With this award, Walker aims to develop her skills and confidence to support mentees when they encounter challenges related to their racial or cultural identity, normalize discussions about race within her mentee relationships, and help mentees explore the multiple career paths available to people with doctorate degrees.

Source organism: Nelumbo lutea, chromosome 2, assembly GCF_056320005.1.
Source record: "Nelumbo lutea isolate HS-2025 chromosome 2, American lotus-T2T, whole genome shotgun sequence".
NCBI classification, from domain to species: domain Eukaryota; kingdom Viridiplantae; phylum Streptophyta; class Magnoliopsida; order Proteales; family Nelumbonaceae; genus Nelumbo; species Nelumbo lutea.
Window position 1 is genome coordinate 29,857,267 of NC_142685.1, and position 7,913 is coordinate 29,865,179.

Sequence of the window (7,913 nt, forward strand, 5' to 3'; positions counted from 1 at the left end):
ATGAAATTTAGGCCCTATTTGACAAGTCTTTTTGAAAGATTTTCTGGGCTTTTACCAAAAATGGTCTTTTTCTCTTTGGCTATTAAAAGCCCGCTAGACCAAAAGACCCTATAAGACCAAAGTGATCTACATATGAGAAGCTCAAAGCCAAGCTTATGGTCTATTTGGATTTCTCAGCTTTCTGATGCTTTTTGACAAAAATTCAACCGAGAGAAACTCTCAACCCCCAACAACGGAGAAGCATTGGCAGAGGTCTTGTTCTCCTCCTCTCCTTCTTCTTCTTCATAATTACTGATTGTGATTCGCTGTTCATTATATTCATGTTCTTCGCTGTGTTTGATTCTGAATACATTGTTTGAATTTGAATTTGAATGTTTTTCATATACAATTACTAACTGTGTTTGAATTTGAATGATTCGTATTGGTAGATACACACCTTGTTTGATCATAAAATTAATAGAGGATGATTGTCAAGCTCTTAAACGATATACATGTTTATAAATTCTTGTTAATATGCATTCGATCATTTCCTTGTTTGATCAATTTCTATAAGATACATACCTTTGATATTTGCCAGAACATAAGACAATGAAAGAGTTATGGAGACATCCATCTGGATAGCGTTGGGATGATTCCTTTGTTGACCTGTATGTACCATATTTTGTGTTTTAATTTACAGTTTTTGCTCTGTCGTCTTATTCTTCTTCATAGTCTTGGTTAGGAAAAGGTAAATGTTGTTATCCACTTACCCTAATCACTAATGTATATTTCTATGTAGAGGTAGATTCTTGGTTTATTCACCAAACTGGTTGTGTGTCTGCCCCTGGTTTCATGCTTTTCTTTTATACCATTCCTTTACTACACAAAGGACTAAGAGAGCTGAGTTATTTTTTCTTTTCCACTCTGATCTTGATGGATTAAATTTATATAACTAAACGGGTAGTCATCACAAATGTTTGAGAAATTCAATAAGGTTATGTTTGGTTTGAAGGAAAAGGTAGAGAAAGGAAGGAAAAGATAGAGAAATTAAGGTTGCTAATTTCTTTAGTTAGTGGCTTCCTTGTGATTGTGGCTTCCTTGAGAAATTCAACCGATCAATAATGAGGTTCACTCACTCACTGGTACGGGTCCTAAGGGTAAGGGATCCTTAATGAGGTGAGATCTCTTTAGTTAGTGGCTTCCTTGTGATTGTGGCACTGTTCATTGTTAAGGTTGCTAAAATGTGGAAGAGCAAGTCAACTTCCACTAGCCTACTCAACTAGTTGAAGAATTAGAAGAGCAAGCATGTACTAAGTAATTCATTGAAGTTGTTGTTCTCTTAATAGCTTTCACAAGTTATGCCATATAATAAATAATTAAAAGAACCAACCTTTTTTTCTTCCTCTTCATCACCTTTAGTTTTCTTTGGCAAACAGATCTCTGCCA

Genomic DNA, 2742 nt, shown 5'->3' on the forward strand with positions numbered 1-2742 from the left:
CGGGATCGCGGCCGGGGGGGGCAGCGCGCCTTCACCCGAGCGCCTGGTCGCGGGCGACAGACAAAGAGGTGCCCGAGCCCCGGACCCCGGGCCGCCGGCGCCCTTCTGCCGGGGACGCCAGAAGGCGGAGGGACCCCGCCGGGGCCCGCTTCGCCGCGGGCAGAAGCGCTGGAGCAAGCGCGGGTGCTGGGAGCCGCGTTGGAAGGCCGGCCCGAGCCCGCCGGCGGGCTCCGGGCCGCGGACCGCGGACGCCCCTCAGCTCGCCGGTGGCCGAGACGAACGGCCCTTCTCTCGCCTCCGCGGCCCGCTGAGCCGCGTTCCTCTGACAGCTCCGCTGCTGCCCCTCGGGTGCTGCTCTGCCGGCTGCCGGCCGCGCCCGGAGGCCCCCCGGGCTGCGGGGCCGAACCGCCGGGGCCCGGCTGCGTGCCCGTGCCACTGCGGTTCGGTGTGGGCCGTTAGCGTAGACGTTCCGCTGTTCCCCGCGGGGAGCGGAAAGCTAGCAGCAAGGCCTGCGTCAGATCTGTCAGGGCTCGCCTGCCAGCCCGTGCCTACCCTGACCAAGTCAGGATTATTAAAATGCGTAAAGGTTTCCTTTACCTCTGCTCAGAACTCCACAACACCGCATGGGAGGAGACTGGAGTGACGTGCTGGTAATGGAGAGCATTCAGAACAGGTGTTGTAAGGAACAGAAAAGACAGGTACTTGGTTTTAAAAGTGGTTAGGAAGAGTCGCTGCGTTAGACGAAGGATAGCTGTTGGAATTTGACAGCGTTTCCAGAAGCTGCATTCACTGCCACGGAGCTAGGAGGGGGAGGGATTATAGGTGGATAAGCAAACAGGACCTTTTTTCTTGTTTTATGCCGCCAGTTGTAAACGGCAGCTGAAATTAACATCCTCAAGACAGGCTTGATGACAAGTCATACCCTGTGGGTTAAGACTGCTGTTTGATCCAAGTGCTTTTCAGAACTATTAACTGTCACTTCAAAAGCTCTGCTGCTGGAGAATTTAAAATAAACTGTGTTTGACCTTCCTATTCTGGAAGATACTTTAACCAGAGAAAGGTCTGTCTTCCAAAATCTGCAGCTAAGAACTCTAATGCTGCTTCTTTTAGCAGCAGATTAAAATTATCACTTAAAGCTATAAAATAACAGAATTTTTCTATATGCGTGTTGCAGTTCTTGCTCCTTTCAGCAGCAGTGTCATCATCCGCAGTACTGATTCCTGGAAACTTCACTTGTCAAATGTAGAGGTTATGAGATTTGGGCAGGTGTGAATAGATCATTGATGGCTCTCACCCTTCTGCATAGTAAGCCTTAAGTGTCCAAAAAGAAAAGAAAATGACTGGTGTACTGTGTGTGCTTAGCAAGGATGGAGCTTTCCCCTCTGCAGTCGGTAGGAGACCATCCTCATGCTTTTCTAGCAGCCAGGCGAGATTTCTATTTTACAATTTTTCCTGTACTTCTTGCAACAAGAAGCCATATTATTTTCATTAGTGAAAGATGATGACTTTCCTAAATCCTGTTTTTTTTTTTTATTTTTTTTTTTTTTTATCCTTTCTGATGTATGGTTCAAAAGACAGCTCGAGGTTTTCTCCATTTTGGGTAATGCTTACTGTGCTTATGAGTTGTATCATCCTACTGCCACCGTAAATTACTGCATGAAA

Sarah Walker is a research grantee developing and validating measures designed to monitor conceptual research use among juvenile justice leaders. She has mentored seven undergraduate students, three master’s students, four doctoral students, two post-baccalaureate interns, three fellows, and two early-career faculty. Though more than half of her mentees have been people of color, Walker recognizes that she has found it difficult at times to effectively mentor across difference in some of these relationships. With this award, her goals include developing more skills and confidence to help mentees when they encounter challenges related to their racial or cultural identity, normalizing discussions about race within her mentee relationships, and helping mentees explore the multiple career paths available to people with doctorate degrees. Beyond improving her individual mentoring skills, Walker will also create a “mentoring across difference” module for her unit’s mentoring series, which provides resources and tools to support faculty on their journey toward becoming better mentors. Walker’s mentee, Juan Gudino is a Latino doctoral student at the University of Washington School of Public Health. His goals include training in community-driven translational research, exploring tenure and alternative track careers, and interrogating his positionality as a Midwestern scholar of color interested in conducting juvenile legal system research. His and Walker’s mentoring relationship will encompass independent and collaborative projects.